According to environmental scientists, Planet Earth is in for a bumpy ride. The climate is changing due to the burning of fossil fuels and deforestation, and as it does, the U.S. Climate Change Science Program reports that we can expect more extreme weather, including droughts, strong storms, floods, and heat waves. Now research is showing that for many animal species and potentially for humans as well, environmental change is a very real stressor, affecting brain and behavior.
For instance, the stress of climate change literally makes young desert amphibians grow up too soon. These animals live in unpredictable environments, in which rainfall is necessary, but hard to come by. Desert toads breed in ponds filled after rare rainfall, and their tadpole offspring develop in the water. Under ideal climate conditions, metamorphosis from tadpoles to adult toads proceeds slowly. However, when conditions rapidly change, and the pond dries up, metamorphosis speeds up, and tadpoles develop into adult toads faster than usual.
How does environmental stress speed up maturation? Metamorphosis and many of its hallmark physiological changes are induced by thyroid hormone. In mammals, thyroid hormone secretion is initiated by a dedicated hormone produced in the brain. However, in tadpoles, thyroid hormone secretion is initiated by other brain hormones, including the stress hormone, corticotropin-releasing hormone. Researchers studying desert toad tadpoles found that reducing the amount of water in desert toad acquaria increased corticotropin-releasing hormone levels in the brain. These data suggest that environmental change speeds up maturation of desert toad tadpoles by literally stressing them out, a reminder that stress takes a physical toll on the body.
In some songbirds, climate change may impact breeding seasons, which could affect species survival. During mating season, male songbirds sing to attract mates and to mark their territories. Song-related brain regions show seasonal plasticity — they expand during mating season compared to other times of the year. For most songbirds, changes in day length induce these brain changes and indicate that it is time for breeding. However, research has shown that songbirds that live near the equator, where day length does not vary much seasonally, still show seasonal brain changes. These changes occur in response to other local environmental cues, potentially including temperature, rainfall, and food availability. The data suggest that the brain is sensitive to many aspects of the environment, and that climate change could have effects on species survival.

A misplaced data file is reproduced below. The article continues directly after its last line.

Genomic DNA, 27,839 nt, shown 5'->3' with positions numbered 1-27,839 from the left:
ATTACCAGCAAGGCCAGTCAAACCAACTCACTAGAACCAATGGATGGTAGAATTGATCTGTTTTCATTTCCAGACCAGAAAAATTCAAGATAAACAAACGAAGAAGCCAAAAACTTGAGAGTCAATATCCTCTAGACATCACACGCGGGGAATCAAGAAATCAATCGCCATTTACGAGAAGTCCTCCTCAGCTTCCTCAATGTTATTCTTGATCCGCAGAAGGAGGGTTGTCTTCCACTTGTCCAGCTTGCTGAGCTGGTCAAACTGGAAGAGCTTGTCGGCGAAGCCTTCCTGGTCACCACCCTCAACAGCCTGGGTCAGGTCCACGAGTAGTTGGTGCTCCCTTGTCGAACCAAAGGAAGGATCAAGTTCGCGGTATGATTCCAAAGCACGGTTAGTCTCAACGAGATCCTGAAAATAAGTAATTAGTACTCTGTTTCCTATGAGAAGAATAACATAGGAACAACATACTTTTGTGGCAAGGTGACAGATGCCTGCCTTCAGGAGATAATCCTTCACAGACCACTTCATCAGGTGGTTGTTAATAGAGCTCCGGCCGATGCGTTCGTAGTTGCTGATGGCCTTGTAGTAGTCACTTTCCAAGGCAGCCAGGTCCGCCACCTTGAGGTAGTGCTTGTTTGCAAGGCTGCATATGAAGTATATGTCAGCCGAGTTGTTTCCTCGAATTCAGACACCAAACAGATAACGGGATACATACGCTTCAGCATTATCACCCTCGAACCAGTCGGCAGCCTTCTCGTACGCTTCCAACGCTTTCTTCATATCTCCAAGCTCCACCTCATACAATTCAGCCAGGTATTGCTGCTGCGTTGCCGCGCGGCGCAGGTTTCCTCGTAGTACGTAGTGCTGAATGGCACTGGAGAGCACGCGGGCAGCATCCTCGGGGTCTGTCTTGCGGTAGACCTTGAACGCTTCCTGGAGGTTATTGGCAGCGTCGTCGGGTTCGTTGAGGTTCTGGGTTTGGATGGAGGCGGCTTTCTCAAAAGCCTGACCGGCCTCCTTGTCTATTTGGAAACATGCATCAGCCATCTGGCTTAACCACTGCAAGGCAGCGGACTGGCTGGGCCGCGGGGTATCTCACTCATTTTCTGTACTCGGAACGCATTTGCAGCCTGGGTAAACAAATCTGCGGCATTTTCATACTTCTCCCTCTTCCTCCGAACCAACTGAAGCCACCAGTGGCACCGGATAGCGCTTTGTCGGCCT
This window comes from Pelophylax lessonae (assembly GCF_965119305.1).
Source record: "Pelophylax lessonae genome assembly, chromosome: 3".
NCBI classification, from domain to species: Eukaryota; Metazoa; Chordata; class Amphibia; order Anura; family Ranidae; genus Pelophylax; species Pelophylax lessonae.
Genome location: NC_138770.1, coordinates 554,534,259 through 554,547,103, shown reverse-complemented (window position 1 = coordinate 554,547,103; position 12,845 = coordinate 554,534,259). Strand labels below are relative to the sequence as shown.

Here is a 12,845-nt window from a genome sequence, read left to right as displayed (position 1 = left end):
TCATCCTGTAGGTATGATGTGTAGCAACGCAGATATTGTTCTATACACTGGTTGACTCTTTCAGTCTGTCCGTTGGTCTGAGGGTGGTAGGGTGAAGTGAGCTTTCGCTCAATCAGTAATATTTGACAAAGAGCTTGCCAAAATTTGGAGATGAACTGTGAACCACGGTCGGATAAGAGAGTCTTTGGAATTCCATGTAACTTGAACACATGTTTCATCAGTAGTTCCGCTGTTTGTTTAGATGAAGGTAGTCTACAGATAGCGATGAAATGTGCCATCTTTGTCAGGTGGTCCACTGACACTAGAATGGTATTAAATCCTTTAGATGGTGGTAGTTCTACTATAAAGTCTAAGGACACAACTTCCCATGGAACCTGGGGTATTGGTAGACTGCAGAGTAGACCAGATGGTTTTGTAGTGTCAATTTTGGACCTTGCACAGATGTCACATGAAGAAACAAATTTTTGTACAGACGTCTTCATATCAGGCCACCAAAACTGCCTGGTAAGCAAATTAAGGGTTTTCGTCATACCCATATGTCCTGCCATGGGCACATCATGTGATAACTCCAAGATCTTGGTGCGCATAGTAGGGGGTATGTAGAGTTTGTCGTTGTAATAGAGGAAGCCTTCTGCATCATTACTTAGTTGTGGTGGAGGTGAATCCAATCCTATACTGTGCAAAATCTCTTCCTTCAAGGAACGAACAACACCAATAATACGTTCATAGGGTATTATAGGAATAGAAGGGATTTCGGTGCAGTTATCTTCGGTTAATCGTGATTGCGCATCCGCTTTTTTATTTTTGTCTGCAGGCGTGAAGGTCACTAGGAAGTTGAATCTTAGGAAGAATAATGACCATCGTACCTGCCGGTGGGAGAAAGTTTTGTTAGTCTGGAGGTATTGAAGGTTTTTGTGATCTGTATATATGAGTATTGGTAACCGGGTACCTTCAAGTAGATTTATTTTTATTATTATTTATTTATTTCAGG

Some species may be able to adapt to ongoing change in the ecosystem. Recent research suggests that some birds can inﬂuence the social behaviors of their offspring, potentially as a response to environmental conditions. In many species, exposure to male hormones called androgens during development can affect the growth of neural circuits that impact social behaviors later in life. In birds, mothers can choose to inject their eggs with androgens. Birds exposed to more androgens show increased aggressive and sexual behaviors as adults, which could improve their chances of successfully reproducing. However, there are consequences to androgen exposure: androgens also suppress immune function in chicks and reduce long-term survival. Depending on environmental conditions, mothers may be faced with the decision of increasing their offspring’s chances for either reproduction or survival.
How environmental change may affect humans is still unclear and more research is needed. According to the World Health Organization, “Climate change is a signiﬁcant and emerging threat to public health,” and scientists and clinicians are exploring how it impacts mental and physical health. Animal and human research on chronic stress may shed some light on how climate change affects the brain.
For example, among the threats posed by climate change are food and water shortages, according to the U.S. Centers for Disease Control and Prevention. Research indicates that competition for such scarce resources and enduring uncontrollable conditions cause chronic stress. Recent research showed that women who reported chronically high stress levels over many years had a smaller hippocampus, a brain region important for learning and memory.
Moreover, extreme weather events — which are forecasted to become more common and more severe due to global climate change— can also instigate mental illness in people. Immediately following a natural disaster or extreme weather event, rates of depression, post- traumatic stress disorder, and mood and anxiety disorders increase, although these rates usually drop off within two years. How well society responds to these challenges may also inﬂuence how well mental health rebounds — research has shown that rates of mental illness persist or worsen with extended periods of disaster recovery.
There is much scientists are still learning about global climate change, from its likely severity to its impact on human and nonhuman physiology. In many ways, the scope of the challenge will involve a wide range of scientiﬁc disciplines. For neuroscience, these data suggest that extreme events can inﬂuence processes in the brain, and thus behavior, for years to come, and indicate the need for further study.